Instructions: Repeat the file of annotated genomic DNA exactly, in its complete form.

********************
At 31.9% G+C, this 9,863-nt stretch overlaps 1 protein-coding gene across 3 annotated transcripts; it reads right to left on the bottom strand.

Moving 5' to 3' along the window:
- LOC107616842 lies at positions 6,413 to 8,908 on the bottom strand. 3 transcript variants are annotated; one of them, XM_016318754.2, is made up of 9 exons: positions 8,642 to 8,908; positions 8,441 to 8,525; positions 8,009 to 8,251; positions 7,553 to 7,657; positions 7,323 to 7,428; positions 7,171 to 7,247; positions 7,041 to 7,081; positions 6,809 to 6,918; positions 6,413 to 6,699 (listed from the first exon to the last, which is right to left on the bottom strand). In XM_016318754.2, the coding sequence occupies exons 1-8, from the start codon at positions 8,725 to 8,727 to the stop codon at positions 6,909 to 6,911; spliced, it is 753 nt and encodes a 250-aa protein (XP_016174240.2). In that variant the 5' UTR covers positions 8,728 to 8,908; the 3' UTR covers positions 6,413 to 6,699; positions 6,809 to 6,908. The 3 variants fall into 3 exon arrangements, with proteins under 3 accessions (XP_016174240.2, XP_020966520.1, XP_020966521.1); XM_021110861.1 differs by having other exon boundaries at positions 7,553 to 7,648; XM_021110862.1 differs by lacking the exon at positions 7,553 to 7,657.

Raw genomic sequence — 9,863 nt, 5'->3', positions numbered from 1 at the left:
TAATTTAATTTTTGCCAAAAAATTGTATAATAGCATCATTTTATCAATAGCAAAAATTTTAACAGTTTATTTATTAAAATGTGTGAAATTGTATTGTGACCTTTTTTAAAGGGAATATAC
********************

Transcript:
At 31.9% G+C, this 9,863-nt stretch overlaps 1 protein-coding gene across 3 annotated transcripts; it reads right to left on the bottom strand.

Moving 5' to 3' along the window:
- LOC107616842 lies at positions 6,413 to 8,908 on the bottom strand. 3 transcript variants are annotated; one of them, XM_016318754.2, is made up of 9 exons: positions 8,642 to 8,908; positions 8,441 to 8,525; positions 8,009 to 8,251; positions 7,553 to 7,657; positions 7,323 to 7,428; positions 7,171 to 7,247; positions 7,041 to 7,081; positions 6,809 to 6,918; positions 6,413 to 6,699 (listed from the first exon to the last, which is right to left on the bottom strand). In XM_016318754.2, the coding sequence occupies exons 1-8, from the start codon at positions 8,725 to 8,727 to the stop codon at positions 6,909 to 6,911; spliced, it is 753 nt and encodes a 250-aa protein (XP_016174240.2). In that variant the 5' UTR covers positions 8,728 to 8,908; the 3' UTR covers positions 6,413 to 6,699; positions 6,809 to 6,908. The 3 variants fall into 3 exon arrangements, with proteins under 3 accessions (XP_016174240.2, XP_020966520.1, XP_020966521.1); XM_021110861.1 differs by having other exon boundaries at positions 7,553 to 7,648; XM_021110862.1 differs by lacking the exon at positions 7,553 to 7,657.

Raw genomic sequence — 9,863 nt, 5'->3', positions numbered from 1 at the left:
TAATTTAATTTTTGCCAAAAAATTGTATAATAGCATCATTTTATCAATAGCAAAAATTTTAACAGTTTATTTATTAAAATGTGTGAAATTGTATTGTGACCTTTTTTAAAGGGAATATAC